The Rotary Seconds Dial

The rotary seconds dial, the wondering second, the secometer, modern seconds indicator and the jump second are just a few of the names associated with a unique seconds display used in wrist and pocket watches. 

My 1930 Illinois Guardsman with the rotary seconds dial
This is a first for me as I picked up an Illinois "Guardsman" that features a rotary disc that displays the seconds where traditionally you would see a hand; either a sweep seconds hand or a seconds hand positioned at the 6 (or 9 like a number of my other Illinois watches).

Close up of rotory dial on my Guardsman
If you look closely above you can see a dark spot on the "6". That is the pivot from the middle of the seconds disc and it protrudes through the dial. Below you can see the centre of the disc and the raised pivot that goes through the 6 of the dial.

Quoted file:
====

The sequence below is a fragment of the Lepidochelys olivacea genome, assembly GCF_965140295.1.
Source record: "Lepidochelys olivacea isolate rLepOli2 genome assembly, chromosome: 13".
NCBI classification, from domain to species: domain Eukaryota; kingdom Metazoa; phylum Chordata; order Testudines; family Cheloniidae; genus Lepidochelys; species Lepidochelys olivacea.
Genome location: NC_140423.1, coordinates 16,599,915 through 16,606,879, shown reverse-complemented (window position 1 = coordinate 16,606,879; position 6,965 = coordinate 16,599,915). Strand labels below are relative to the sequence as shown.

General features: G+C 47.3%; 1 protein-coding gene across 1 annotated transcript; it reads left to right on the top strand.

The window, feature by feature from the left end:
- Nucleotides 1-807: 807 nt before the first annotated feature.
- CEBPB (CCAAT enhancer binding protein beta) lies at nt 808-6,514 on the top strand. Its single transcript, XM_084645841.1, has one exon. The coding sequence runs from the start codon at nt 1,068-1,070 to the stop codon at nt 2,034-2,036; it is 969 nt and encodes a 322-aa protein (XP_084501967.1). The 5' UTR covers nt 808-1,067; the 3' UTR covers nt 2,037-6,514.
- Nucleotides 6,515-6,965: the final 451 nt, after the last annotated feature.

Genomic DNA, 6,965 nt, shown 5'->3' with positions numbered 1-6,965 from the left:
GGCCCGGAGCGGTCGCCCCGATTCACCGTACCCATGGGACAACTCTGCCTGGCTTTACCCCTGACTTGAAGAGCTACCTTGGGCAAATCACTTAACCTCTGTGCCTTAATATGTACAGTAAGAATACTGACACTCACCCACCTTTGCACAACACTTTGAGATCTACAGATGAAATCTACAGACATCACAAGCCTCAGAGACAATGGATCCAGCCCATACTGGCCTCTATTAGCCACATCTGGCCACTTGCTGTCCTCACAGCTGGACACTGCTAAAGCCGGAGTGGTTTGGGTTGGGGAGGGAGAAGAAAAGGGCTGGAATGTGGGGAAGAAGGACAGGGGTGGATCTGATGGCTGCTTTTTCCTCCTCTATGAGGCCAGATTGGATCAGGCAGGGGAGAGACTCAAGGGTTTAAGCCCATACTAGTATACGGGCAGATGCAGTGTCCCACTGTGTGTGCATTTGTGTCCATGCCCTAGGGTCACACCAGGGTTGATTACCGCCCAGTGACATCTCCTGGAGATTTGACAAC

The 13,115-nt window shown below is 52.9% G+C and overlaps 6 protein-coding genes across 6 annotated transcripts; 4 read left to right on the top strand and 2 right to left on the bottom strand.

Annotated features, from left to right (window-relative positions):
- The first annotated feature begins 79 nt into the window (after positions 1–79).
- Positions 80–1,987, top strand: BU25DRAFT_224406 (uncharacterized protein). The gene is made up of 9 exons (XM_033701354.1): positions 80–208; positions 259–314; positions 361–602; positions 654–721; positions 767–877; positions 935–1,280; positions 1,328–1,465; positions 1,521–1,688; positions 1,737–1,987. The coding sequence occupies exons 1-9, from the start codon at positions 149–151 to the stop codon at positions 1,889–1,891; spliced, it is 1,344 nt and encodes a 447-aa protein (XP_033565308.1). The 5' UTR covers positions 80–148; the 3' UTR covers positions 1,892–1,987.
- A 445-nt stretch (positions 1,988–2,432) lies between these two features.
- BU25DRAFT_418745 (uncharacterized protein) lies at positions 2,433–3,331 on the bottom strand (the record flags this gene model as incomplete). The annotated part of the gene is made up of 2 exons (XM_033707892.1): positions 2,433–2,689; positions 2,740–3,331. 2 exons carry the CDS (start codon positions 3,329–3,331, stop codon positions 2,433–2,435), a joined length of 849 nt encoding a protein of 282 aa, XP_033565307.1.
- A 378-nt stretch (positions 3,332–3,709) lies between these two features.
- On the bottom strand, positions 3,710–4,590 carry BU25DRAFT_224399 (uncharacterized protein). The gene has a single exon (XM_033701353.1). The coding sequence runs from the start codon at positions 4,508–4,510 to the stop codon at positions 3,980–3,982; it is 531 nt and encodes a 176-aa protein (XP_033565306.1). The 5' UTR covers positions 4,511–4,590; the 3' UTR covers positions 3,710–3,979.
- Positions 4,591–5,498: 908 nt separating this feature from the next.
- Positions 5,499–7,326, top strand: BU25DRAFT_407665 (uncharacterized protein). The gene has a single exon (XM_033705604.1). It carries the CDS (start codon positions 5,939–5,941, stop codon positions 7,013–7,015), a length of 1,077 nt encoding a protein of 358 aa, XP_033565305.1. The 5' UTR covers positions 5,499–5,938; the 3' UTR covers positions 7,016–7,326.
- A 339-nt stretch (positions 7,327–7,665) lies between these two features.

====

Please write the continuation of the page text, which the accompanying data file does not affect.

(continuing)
Close up of the Guardsman seconds disc on the watch movment

1930 ad showing the Guardsman bottom middle with its "seconds indicator"

Illinois, Waltham, Bulova, Hamilton and other makers have incorporated this novel way of displaying the seconds. Some with better success than others. I equate the success with the ease with which you can read the seconds. For my Guardsman above, you can easilty read it. On the other hand Waltham's rotorary second on its wristwatch models featuring it were pretty small to see but their pocket watches below were quite readable.

Walthams "Modern Seconds Indicator" pocket watch version ad

Hamilton's 1930 secometer for their pocket watches

The seconds disc did not seem to find a permanent home in watch manufacturing and seems to have disappeared in the pocket and wrist watch in the 30's. I may have found another watch niche for me to collect!

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